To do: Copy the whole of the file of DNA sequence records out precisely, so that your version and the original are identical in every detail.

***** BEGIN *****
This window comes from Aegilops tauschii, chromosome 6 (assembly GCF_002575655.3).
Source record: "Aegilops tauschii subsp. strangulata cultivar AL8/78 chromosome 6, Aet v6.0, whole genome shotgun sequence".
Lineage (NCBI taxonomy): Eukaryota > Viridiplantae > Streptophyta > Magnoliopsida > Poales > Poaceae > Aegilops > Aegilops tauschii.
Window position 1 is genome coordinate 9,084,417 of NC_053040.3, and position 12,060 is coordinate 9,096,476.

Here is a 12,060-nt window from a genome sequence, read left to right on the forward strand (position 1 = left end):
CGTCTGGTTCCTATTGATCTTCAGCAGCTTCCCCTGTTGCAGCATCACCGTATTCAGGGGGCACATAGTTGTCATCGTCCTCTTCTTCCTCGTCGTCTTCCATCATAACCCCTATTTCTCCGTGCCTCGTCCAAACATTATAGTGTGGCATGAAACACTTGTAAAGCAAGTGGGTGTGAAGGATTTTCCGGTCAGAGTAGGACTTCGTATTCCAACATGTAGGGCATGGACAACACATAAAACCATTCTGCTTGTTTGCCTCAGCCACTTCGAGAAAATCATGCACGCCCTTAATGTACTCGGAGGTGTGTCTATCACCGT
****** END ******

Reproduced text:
This window comes from Aegilops tauschii, chromosome 6 (assembly GCF_002575655.3).
Source record: "Aegilops tauschii subsp. strangulata cultivar AL8/78 chromosome 6, Aet v6.0, whole genome shotgun sequence".
Lineage (NCBI taxonomy): Eukaryota > Viridiplantae > Streptophyta > Magnoliopsida > Poales > Poaceae > Aegilops > Aegilops tauschii.
Window position 1 is genome coordinate 9,084,417 of NC_053040.3, and position 12,060 is coordinate 9,096,476.

Here is a 12,060-nt window from a genome sequence, read left to right on the forward strand (position 1 = left end):
CGTCTGGTTCCTATTGATCTTCAGCAGCTTCCCCTGTTGCAGCATCACCGTATTCAGGGGGCACATAGTTGTCATCGTCCTCTTCTTCCTCGTCGTCTTCCATCATAACCCCTATTTCTCCGTGCCTCGTCCAAACATTATAGTGTGGCATGAAACACTTGTAAAGCAAGTGGGTGTGAAGGATTTTCCGGTCAGAGTAGGACTTCGTATTCCAACATGTAGGGCATGGACAACACATAAAACCATTCTGCTTGTTTGCCTCAGCCACTTCGAGAAAATCATGCACGCCCTTAATGTACTCGGAGGTGTGTCTATCACCGT